The Australian Securities and Investment Commission (ASIC) has demonstrated a continued commitment to investigating and prosecuting professional advisers who aid in breaches of director duties, or who are involved in phoenix activity. Most recently, this has been shown in court action brought by ASIC against the proprietor of a small business advisory firm.
What is phoenix activity?
Phoenix activity is an illegal attempt to create a new company from the metaphorical ashes of a ‘dead’ company, hence use of the term “phoenix”. What this involves, in practice, is the transfer of assets from one company to another in circumstances where:
- The first company is or should be aware that it is almost technically insolvent (that is, unable to pay its debts as and when they fall due and payable).
- The directors and shareholders of both companies are the same or otherwise connected.
- The transfer will prevent legitimate creditors from accessing the assets of the first company to recover the debts owed to them.
Background to the ASIC proceedings
The proprietor of the small business advisory firm was investigated after coming to ASIC's attention. The proprietor, whose Gold Coast-based business provided advice to directors of companies struggling financially as to how to "turn things around", was discovered to have cold-called the director of a company which had already been served with a wind-up notice from the Australian Taxation Office (ATO) and offered his services.
Once engaged, the proprietor assisted the company’s director in concealing the true ownership of company assets from liquidators appointed by the Court on the application of the ATO, preventing genuine creditors from recovering outstanding debts owed to them. The director also continued to use company assets for his own purposes, clearly breaching his director duties.
According to a report in the Gold Coast Bulletin, the proprietor of the small business advisory firm offered to create and help implement a plan whereby his client appeared to have transferred assets owned by the company to his wife some years previously. He then intended to open a new company with those funds. The director dated the transfer document (which purportedly referred to a fictitious sale in 2009) on October 4, 2013 – weeks after a winding-up application had already been filed in the Federal Court against his company.
ASIC Commissioner Greg Tanzer noted in a media statement that business advisers are expected to "give advice that is lawful and in the best interests of their clients.”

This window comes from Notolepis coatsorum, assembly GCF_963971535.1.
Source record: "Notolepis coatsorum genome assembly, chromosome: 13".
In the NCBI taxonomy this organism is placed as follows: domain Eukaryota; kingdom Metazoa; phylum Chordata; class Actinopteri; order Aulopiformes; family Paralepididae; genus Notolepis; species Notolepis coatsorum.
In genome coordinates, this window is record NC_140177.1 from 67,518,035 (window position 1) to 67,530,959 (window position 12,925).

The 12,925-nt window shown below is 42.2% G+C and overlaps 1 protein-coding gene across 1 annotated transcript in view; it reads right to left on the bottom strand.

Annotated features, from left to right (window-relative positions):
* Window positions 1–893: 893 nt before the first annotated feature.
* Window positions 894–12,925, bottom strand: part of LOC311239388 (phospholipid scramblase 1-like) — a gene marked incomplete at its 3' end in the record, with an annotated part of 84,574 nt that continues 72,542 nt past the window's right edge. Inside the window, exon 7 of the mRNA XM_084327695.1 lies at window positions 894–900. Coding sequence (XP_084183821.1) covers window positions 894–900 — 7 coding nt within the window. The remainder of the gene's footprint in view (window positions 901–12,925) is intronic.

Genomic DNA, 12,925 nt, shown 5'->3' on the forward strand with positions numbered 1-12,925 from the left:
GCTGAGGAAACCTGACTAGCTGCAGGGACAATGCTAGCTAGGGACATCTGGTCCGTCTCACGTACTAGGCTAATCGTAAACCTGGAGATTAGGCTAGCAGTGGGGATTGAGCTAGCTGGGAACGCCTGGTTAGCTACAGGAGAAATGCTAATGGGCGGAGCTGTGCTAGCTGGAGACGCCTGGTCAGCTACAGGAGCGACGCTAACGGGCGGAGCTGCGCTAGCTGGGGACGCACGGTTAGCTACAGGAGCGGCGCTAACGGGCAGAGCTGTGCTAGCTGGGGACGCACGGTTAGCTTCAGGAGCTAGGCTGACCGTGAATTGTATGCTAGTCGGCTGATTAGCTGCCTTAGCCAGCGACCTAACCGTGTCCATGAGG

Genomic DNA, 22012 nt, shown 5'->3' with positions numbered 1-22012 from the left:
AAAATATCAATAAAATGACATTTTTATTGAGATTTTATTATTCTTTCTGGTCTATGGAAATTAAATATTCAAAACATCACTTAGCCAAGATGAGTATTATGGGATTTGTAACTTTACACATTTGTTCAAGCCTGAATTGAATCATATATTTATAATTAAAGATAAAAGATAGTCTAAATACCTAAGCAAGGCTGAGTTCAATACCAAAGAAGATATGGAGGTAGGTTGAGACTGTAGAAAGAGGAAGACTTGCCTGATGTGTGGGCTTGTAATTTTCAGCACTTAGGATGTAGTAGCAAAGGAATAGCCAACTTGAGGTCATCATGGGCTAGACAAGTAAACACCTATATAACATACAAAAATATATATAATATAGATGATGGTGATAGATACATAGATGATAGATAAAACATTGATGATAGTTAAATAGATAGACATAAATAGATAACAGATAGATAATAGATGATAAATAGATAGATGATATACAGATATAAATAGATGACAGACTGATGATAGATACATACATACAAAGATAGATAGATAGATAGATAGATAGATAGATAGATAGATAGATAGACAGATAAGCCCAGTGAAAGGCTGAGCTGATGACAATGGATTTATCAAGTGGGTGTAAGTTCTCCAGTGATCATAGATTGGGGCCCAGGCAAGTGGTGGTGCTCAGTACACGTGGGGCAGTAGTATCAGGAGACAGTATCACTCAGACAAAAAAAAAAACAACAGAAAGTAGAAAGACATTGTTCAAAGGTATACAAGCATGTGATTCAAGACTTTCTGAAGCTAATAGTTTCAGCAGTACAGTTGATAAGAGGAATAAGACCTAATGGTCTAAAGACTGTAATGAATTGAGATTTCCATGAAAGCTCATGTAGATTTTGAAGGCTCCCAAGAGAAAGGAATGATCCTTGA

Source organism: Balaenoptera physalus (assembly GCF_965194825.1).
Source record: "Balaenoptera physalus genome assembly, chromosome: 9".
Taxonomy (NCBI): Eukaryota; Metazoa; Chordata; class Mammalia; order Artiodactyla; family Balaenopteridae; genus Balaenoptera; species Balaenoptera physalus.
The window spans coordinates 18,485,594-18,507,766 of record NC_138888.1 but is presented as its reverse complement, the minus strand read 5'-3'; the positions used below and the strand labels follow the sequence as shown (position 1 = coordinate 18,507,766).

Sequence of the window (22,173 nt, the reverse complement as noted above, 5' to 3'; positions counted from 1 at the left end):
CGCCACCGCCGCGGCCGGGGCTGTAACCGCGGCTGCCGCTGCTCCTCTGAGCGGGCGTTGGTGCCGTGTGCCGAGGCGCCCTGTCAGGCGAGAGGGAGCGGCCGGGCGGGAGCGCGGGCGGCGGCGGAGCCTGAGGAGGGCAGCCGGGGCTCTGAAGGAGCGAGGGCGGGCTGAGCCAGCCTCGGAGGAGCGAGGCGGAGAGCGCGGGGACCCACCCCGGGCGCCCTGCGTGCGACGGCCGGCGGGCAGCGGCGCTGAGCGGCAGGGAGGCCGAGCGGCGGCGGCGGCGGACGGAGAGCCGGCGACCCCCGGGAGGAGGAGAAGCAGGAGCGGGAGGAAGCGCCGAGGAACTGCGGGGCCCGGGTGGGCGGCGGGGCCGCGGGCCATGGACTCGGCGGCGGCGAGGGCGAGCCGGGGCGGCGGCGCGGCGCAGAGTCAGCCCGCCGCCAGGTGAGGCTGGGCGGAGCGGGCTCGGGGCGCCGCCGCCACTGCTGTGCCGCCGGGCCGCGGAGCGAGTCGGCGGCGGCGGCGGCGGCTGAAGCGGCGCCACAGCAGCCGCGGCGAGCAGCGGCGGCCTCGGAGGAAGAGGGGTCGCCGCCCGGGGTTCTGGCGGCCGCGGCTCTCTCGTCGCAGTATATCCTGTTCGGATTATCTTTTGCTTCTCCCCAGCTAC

Mr Tanzer reinforced that ASIC intends to continue to pursue advisors and other commercial consultants who knowingly advise their clients to conduct illegal activities, or otherwise breach their duties as directors and officers of companies.
The decision and penalties
On April 26, the proprietor of the small business advisory firm pleaded guilty at Southport Magistrates Court to various offences against the Corporations Act 2001 (Cth) and the Commonwealth Criminal Code, including dishonestly aiding, abetting, counselling or procuring another director to breach their duties.
As a result of his guilty plea, the proprietor was convicted and fined $6,600. The proprietor has also been disqualified from managing a corporation for five years.
What does this case mean for advisers?
There are several clear messages emerging from ASIC's action.
- Like Big Brother, ASIC is watching and is not only concerned with the actions of directors of companies facing or already insolvent, but also with the actions of those assisting or working with them.
- ASIC takes breaches seriously and will not fail to prosecute if it considers there has been misconduct or illegal activity.
- Perhaps most importantly, except in very specific circumstances, it is irrelevant if the adviser intentionally, knowingly, or completely inadvertently provides advice to a client which exceeds the law or rules governing directors. It is therefore essential to ensure that any advice provided is legally and ethically correct.
Dealing with companies facing insolvency can be very complicated, especially given the risk of prosecution or penalties. Advisers may wish to seek guidance from a qualified insolvency practitioner such as RSM Australia Partners.